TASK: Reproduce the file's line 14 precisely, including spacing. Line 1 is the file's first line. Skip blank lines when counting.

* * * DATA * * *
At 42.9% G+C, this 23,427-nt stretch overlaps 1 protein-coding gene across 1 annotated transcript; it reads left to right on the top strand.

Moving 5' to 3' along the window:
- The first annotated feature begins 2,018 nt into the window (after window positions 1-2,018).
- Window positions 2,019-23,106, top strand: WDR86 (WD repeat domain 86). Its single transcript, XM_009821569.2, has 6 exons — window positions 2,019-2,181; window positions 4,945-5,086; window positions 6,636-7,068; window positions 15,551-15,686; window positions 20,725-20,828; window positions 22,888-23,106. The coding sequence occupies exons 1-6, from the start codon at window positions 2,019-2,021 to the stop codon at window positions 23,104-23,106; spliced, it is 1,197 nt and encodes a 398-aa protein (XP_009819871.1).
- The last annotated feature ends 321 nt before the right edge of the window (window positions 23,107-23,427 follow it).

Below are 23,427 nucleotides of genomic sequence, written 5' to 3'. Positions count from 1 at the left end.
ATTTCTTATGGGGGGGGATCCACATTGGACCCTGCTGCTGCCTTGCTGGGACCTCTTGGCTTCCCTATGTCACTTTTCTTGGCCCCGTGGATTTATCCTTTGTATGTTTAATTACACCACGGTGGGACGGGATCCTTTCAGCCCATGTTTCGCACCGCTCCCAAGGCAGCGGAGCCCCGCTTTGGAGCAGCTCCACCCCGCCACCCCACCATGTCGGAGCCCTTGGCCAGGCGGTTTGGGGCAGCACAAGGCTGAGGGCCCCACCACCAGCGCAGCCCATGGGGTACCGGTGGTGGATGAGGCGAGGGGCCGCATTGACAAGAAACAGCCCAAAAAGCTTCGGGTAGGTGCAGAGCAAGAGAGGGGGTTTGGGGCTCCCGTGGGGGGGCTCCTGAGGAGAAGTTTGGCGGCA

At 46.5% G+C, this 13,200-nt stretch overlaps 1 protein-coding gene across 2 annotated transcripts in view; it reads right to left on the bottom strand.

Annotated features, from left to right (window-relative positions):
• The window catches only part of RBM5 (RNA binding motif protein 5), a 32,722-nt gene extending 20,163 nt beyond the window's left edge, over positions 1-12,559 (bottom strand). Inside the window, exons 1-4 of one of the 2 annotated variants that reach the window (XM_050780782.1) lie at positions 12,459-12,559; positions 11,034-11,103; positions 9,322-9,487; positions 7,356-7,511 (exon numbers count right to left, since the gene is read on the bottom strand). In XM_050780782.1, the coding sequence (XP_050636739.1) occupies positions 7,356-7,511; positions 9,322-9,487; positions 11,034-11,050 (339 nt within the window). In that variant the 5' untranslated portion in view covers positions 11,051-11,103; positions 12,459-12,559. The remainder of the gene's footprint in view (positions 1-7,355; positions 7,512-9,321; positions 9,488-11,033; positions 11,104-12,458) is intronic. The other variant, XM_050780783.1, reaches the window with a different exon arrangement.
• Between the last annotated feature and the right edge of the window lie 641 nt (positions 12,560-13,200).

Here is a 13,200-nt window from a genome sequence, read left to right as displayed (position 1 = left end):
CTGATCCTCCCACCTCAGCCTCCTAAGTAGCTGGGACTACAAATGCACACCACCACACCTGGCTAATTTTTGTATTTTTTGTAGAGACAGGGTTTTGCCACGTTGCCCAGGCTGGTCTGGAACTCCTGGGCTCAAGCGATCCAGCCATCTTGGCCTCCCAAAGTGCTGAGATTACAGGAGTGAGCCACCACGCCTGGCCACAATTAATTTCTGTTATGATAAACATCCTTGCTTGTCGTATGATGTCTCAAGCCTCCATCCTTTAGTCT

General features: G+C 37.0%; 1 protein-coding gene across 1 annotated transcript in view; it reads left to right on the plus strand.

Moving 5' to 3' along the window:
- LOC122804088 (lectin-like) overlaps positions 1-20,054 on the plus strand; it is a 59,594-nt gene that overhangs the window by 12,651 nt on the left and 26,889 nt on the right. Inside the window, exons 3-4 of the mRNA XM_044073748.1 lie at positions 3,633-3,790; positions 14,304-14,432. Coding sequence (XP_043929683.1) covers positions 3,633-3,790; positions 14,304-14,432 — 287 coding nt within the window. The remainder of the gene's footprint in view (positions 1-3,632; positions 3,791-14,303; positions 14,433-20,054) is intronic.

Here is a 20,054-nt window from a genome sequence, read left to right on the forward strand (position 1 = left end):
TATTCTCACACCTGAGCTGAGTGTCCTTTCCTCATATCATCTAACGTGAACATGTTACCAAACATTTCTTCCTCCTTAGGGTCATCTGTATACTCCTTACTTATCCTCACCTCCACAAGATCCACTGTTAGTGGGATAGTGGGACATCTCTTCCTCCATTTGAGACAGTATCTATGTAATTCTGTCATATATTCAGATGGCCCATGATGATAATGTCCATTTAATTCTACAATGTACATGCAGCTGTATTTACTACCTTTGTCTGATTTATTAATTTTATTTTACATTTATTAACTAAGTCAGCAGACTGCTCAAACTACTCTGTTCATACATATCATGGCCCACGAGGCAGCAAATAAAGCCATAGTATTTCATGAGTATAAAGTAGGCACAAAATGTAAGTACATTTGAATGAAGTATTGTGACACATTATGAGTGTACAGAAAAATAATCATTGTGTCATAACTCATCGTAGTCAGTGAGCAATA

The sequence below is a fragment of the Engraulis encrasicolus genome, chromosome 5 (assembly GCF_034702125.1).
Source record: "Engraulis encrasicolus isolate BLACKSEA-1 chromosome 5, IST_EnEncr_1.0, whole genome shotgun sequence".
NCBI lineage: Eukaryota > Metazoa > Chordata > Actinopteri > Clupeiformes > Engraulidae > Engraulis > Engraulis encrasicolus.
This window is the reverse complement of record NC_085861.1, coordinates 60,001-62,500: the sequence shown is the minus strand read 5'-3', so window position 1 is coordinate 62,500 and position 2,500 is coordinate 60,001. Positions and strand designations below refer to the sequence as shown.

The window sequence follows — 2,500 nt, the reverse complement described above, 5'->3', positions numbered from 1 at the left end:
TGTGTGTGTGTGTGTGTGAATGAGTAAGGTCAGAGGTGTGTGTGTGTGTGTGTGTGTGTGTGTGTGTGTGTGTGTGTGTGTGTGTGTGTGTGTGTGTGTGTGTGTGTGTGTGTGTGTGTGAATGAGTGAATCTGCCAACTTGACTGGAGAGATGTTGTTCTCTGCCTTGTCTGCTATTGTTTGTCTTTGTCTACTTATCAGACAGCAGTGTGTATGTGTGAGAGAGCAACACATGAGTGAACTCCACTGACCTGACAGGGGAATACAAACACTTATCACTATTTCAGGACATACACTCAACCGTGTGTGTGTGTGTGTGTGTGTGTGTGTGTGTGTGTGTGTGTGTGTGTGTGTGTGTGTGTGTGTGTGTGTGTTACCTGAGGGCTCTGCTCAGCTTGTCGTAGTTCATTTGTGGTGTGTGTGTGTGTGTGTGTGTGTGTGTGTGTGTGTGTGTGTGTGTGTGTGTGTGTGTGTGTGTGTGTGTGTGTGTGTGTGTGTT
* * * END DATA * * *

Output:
General features: G+C 37.0%; 1 protein-coding gene across 1 annotated transcript in view; it reads left to right on the plus strand.